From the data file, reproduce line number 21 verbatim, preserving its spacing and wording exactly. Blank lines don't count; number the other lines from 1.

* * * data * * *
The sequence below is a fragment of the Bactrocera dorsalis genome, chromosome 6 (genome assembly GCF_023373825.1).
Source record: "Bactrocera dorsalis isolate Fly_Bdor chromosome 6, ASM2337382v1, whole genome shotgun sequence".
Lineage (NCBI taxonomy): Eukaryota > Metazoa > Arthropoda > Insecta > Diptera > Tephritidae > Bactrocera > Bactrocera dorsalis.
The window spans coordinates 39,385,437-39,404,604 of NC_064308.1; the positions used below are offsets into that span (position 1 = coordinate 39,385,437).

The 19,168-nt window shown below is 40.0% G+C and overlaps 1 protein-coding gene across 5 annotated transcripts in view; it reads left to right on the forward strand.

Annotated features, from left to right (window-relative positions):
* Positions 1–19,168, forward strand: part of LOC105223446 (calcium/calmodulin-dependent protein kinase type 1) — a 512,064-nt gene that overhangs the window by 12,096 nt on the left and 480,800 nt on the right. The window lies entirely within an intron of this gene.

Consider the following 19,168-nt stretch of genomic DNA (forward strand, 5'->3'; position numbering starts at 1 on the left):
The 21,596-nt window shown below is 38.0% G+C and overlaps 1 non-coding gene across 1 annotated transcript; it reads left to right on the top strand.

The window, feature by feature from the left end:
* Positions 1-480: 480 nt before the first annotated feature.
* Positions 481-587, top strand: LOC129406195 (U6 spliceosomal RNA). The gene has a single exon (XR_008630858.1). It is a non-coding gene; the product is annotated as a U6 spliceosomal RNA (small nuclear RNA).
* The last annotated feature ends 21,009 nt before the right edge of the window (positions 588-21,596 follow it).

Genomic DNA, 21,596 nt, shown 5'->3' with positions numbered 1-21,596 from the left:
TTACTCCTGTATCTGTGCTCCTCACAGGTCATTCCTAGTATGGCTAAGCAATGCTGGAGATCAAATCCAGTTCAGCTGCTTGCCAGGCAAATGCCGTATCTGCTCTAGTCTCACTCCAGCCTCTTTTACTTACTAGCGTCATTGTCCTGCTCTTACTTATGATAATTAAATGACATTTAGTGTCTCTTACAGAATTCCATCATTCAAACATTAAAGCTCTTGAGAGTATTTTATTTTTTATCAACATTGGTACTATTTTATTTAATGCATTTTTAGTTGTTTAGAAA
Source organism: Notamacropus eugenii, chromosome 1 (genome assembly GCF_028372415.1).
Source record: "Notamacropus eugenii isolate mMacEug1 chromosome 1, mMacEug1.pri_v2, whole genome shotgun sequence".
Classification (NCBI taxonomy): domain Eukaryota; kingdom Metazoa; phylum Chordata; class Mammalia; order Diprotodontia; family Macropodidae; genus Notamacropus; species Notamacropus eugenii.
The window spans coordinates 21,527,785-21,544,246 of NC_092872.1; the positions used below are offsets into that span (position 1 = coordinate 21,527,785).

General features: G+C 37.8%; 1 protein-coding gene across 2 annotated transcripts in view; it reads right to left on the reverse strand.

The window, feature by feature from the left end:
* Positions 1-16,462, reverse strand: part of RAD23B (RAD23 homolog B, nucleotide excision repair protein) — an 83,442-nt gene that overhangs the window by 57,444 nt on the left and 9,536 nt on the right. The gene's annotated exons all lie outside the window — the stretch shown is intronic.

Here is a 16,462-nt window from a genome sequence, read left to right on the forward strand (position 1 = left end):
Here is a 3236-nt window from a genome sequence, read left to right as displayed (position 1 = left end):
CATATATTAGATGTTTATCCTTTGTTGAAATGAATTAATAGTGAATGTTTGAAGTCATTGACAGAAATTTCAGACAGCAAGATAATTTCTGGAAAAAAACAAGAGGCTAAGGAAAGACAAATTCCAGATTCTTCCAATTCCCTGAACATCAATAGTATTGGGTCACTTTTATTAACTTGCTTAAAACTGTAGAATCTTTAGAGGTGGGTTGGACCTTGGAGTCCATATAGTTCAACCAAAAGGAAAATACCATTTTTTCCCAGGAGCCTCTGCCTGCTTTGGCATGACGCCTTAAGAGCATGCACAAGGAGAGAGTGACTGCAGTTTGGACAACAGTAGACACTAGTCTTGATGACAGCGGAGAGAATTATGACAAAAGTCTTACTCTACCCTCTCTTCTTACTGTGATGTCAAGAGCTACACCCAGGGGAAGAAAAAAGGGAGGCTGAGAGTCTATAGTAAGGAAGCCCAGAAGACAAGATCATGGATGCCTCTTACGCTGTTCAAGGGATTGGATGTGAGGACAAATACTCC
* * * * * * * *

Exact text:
The window, feature by feature from the left end: